Many aspects of Gov. Scott Walker’s 2015-’17 budget have come under heavy criticism, but this headline on a state Democratic Party news release really caught our attention:
"Scott Walker's Iowa Caucus Budget Would Sell Off Wisconsin's State Parks."
The Iowa part didn’t surprise us -- it’s just the party’s latest dig at Walker for spending more time out of state as he weighs a potential 2016 presidential bid. That includes Iowa, home to the first voting in that contest.
But would Walker’s budget "sell off Wisconsin’s state parks"? As in, to private bidders?
No. It wouldn’t.
When we asked Democratic Party spokeswoman Melissa Baldauff for evidence to support the claim, it became evident that there was some false advertising in the news release.
"We are referring to the proposals by Walker administration officials at the DNR to sell off naming rights to the state parks to offset his budget cuts to the state park system," Baldauff wrote in an email, adding "the people who do live here aren't likely to want to see our richest natural resources sold off to corporations and campaign donors."
OK. But selling naming rights is far, far different than selling any of Wisconsin’s 64 state parks, forests and recreational areas. And even that is not in the budget itself. Rather, naming rights is an idea that came up in questioning during a March 3, 2015, hearing of the Joint Finance Committee.
Under Walker’s budget, state parks would have to sustain themselves through higher admission and camping fees. That stirred questions from lawmakers when Department of Natural Resources Secretary Cathy Stepp, a Walker appointee, testified.
State Sen. Jon Erpenbach, D-Middleton, quizzed Stepp about her plans for keeping the state parks in business.
A video of the meeting shows that Stepp said there was sufficient money to run the parks for the next two years, and said officials would use the time to consider ways to best fund parks beyond that.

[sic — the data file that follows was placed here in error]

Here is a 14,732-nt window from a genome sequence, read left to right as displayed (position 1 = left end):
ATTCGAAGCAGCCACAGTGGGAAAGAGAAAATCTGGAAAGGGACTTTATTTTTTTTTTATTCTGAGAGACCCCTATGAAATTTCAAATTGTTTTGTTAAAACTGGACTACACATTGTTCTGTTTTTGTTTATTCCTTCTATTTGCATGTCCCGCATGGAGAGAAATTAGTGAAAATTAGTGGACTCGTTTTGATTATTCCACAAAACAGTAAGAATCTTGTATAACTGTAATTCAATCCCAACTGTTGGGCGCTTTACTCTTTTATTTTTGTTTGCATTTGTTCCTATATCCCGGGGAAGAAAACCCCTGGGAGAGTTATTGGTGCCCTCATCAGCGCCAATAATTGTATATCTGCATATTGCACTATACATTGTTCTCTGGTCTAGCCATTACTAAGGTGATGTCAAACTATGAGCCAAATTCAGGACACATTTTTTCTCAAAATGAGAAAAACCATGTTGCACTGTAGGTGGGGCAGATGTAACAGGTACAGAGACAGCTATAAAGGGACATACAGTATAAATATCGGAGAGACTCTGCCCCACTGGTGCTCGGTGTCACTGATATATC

Said Stepp: "We also are going to be engaged in conversations with external partners and opportunities for us to be able to leverage -- I guess for lack of a better word -- more support within our state parks."
The senator asked whether that meant Stepp was considering selling state parks.
"Well, we’re not talking about that," Stepp responded.
Despite her answer, Erpenbach pressed on and asked if sale of parks had been discussed within the agency.
"We have not discussed that at this point...it’s very premature. I don’t anticipate that’s going to be a problem," she said. "We’re talking about engaging with external partners for opportunities for, say, concessions, sponsorships, while still maintaining the integrity and the unique state park experience for our users."
Stepp declined Erpenbach’s invitation to say what the state might be willing to accept for, say, a sponsorship of Devil’s Lake, the most-visited state park.
When we reached out to the department, assistant deputy secretary Michael Bruhn said in an email that Stepp was drawn into the selling of parks discussion by the questions.
"Cathy’s testimony did NOT say anything about selling state parks. Senator Erpenbach made the claim," he wrote. "We are NOT considering selling state parks."
The state Democratic Party of Wisconsin said Walker’s budget "would sell off Wisconsin’s state parks."
But that is not included in the budget, and Stepp said during testimony it was not under consideration. At best, what is up for discussion is the potential sale of naming rights as a way to derive extra revenue for the parks.
We rate the claim False.